Use of Automated Change Detection and VGI Sources for Identifying and Validating Urban Land Use Change

Olteanu-Raimond, A.-M., See, L. ORCID:, Schultz, M., Foody, G., Riffler, M., Gasber, T., Jolivet, L., le Bris, A., et al. (2020). Use of Automated Change Detection and VGI Sources for Identifying and Validating Urban Land Use Change. Remote Sensing 12 (7) 10.3390/rs12071186.

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Land use and land cover (LULC) mapping is often undertaken by national mapping agencies, where these LULC products are used for different types of monitoring and reporting applications. Updating of LULC databases is often done on a multi-year cycle due to the high costs involved, so changes are only detected when mapping exercises are repeated. Consequently, the information on LULC can quickly become outdated and hence may be incorrect in some areas. In the current era of big data and Earth observation, change detection algorithms can be used to identify changes in urban areas, which can then be used to automatically update LULC databases on a more continuous basis. However, the change detection algorithm must be validated before the changes can be committed to authoritative databases such as those produced by national mapping agencies. This paper outlines a change detection algorithm for identifying construction sites, which represent ongoing changes in LU, developed in the framework of the LandSense project. We then use volunteered geographic information (VGI) captured through the use of mapathons from a range of different groups of contributors to validate these changes. In total, 105 contributors were involved in the mapathons, producing a total of 2778 observations. The 105 contributors were grouped according to six different user-profiles and were analyzed to understand the impact of the experience of the users on the accuracy assessment. Overall, the results show that the change detection algorithm is able to identify changes in residential land use to an adequate level of accuracy (85) but changes in infrastructure and industrial sites had lower accuracies (57 and 75 , respectively), requiring further improvements. In terms of user profiles, the experts in LULC from local authorities, researchers in LULC at the French national mapping agency (IGN), and first-year students with a basic knowledge of geographic information systems had the highest overall accuracies (86.2, 93.2, and 85.2, respectively). Differences in how the users approach the task also emerged, e.g., local authorities used knowledge and context to try to identify types of change while those with no knowledge of LULC (i.e., normal citizens) were quicker to choose ‘Unknown’ when the visual interpretation of a class was more difficult.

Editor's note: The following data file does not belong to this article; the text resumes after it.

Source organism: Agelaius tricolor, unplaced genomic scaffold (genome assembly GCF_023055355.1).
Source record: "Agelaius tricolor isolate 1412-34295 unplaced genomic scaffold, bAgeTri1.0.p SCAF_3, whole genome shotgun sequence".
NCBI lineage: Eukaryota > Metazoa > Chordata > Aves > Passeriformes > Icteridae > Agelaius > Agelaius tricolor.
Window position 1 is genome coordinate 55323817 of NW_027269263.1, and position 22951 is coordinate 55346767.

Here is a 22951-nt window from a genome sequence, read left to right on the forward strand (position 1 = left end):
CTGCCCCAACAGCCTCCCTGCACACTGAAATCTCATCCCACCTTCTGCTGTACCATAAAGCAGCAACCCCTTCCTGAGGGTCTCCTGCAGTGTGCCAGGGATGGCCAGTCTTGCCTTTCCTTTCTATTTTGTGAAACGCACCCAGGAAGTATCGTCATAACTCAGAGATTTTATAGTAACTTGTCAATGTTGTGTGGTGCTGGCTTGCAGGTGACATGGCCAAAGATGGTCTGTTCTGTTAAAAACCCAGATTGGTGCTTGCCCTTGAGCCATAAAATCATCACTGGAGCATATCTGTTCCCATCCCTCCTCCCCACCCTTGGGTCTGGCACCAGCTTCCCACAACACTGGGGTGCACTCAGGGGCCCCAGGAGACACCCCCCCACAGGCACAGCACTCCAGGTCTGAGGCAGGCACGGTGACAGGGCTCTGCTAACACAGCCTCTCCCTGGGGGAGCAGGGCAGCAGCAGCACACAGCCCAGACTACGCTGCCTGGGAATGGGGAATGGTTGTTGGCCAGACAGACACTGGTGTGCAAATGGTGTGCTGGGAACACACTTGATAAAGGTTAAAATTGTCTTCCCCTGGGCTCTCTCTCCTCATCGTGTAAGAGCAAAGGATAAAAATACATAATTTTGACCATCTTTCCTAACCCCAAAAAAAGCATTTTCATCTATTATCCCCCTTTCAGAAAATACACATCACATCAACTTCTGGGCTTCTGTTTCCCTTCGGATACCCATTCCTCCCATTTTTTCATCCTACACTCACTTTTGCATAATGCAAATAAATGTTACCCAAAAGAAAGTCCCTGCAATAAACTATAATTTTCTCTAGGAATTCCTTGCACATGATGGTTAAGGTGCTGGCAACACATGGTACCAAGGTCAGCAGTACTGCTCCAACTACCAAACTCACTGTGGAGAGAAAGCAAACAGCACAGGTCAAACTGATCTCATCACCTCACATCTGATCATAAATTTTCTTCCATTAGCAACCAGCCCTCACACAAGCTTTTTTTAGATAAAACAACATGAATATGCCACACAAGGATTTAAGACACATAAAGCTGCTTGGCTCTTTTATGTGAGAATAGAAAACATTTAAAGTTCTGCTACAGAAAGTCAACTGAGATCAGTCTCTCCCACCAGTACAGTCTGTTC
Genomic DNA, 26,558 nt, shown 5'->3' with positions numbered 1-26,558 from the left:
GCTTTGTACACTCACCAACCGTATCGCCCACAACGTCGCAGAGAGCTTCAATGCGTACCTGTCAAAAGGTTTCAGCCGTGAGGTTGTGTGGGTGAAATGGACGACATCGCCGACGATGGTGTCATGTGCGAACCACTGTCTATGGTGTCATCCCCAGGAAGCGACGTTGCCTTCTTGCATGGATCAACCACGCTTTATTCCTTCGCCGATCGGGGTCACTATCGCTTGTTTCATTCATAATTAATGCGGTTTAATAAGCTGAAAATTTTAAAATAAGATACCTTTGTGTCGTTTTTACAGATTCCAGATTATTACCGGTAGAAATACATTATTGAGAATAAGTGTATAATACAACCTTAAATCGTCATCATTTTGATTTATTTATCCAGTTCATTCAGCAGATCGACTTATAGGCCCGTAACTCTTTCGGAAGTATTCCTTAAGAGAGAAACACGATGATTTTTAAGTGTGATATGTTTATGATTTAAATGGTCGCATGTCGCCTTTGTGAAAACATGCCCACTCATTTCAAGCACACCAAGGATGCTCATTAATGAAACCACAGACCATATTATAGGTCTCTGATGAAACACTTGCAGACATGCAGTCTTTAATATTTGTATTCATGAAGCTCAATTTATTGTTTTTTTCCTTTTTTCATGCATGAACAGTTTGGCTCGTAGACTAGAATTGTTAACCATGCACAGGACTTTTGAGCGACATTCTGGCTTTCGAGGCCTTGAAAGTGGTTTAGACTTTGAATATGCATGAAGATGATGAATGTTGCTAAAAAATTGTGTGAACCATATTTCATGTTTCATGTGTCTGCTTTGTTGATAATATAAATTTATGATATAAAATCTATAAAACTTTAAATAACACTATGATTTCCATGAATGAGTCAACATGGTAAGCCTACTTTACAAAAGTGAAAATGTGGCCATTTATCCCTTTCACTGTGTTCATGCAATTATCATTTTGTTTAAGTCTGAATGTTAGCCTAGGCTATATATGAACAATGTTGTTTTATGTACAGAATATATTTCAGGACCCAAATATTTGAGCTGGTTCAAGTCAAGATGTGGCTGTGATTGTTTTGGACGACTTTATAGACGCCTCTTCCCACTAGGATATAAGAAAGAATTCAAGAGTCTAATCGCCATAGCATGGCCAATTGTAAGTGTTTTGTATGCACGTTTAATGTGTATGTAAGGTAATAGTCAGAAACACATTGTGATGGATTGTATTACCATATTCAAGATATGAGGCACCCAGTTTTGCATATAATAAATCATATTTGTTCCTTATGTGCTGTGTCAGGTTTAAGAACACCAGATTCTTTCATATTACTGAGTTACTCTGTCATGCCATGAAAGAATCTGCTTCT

Item Type: Article
Uncontrolled Keywords: LU change; change validation; accuracy assessment; contributor assessment; crowd and community sourcing; map validation
Research Programs: Ecosystems Services and Management (ESM)
Depositing User: Luke Kirwan
Date Deposited: 07 Apr 2020 14:17
Last Modified: 27 Aug 2021 17:32

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